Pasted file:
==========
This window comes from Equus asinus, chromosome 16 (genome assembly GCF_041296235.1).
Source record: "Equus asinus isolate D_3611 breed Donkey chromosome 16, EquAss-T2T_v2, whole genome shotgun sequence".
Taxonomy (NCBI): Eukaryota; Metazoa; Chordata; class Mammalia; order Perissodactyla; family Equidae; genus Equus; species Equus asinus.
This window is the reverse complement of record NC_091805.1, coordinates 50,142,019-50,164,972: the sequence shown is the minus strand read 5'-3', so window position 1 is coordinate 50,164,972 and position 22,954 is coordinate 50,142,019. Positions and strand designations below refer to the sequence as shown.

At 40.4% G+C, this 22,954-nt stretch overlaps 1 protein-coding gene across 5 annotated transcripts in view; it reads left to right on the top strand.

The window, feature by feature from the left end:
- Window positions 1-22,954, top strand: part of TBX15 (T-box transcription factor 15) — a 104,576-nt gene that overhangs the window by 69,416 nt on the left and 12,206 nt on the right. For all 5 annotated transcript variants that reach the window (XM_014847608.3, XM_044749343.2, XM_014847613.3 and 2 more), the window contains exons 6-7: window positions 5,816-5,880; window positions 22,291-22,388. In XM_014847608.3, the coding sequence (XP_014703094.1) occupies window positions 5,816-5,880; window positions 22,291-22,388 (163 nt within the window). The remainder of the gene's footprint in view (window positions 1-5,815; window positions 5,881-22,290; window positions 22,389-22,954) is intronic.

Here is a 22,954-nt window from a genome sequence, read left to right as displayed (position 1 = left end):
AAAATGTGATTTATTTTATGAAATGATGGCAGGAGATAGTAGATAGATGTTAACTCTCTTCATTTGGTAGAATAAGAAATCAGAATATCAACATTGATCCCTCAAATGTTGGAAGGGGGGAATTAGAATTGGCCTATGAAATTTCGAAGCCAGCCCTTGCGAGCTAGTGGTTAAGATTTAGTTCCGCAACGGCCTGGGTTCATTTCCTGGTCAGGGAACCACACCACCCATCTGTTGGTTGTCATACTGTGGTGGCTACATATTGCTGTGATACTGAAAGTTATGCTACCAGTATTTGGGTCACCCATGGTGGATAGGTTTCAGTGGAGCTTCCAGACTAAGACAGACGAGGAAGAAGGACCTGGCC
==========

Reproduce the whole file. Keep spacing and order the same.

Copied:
This window comes from Equus asinus, chromosome 16 (genome assembly GCF_041296235.1).
Source record: "Equus asinus isolate D_3611 breed Donkey chromosome 16, EquAss-T2T_v2, whole genome shotgun sequence".
Taxonomy (NCBI): Eukaryota; Metazoa; Chordata; class Mammalia; order Perissodactyla; family Equidae; genus Equus; species Equus asinus.
This window is the reverse complement of record NC_091805.1, coordinates 50,142,019-50,164,972: the sequence shown is the minus strand read 5'-3', so window position 1 is coordinate 50,164,972 and position 22,954 is coordinate 50,142,019. Positions and strand designations below refer to the sequence as shown.

At 40.4% G+C, this 22,954-nt stretch overlaps 1 protein-coding gene across 5 annotated transcripts in view; it reads left to right on the top strand.

The window, feature by feature from the left end:
- Window positions 1-22,954, top strand: part of TBX15 (T-box transcription factor 15) — a 104,576-nt gene that overhangs the window by 69,416 nt on the left and 12,206 nt on the right. For all 5 annotated transcript variants that reach the window (XM_014847608.3, XM_044749343.2, XM_014847613.3 and 2 more), the window contains exons 6-7: window positions 5,816-5,880; window positions 22,291-22,388. In XM_014847608.3, the coding sequence (XP_014703094.1) occupies window positions 5,816-5,880; window positions 22,291-22,388 (163 nt within the window). The remainder of the gene's footprint in view (window positions 1-5,815; window positions 5,881-22,290; window positions 22,389-22,954) is intronic.

Here is a 22,954-nt window from a genome sequence, read left to right as displayed (position 1 = left end):
AAAATGTGATTTATTTTATGAAATGATGGCAGGAGATAGTAGATAGATGTTAACTCTCTTCATTTGGTAGAATAAGAAATCAGAATATCAACATTGATCCCTCAAATGTTGGAAGGGGGGAATTAGAATTGGCCTATGAAATTTCGAAGCCAGCCCTTGCGAGCTAGTGGTTAAGATTTAGTTCCGCAACGGCCTGGGTTCATTTCCTGGTCAGGGAACCACACCACCCATCTGTTGGTTGTCATACTGTGGTGGCTACATATTGCTGTGATACTGAAAGTTATGCTACCAGTATTTGGGTCACCCATGGTGGATAGGTTTCAGTGGAGCTTCCAGACTAAGACAGACGAGGAAGAAGGACCTGGCC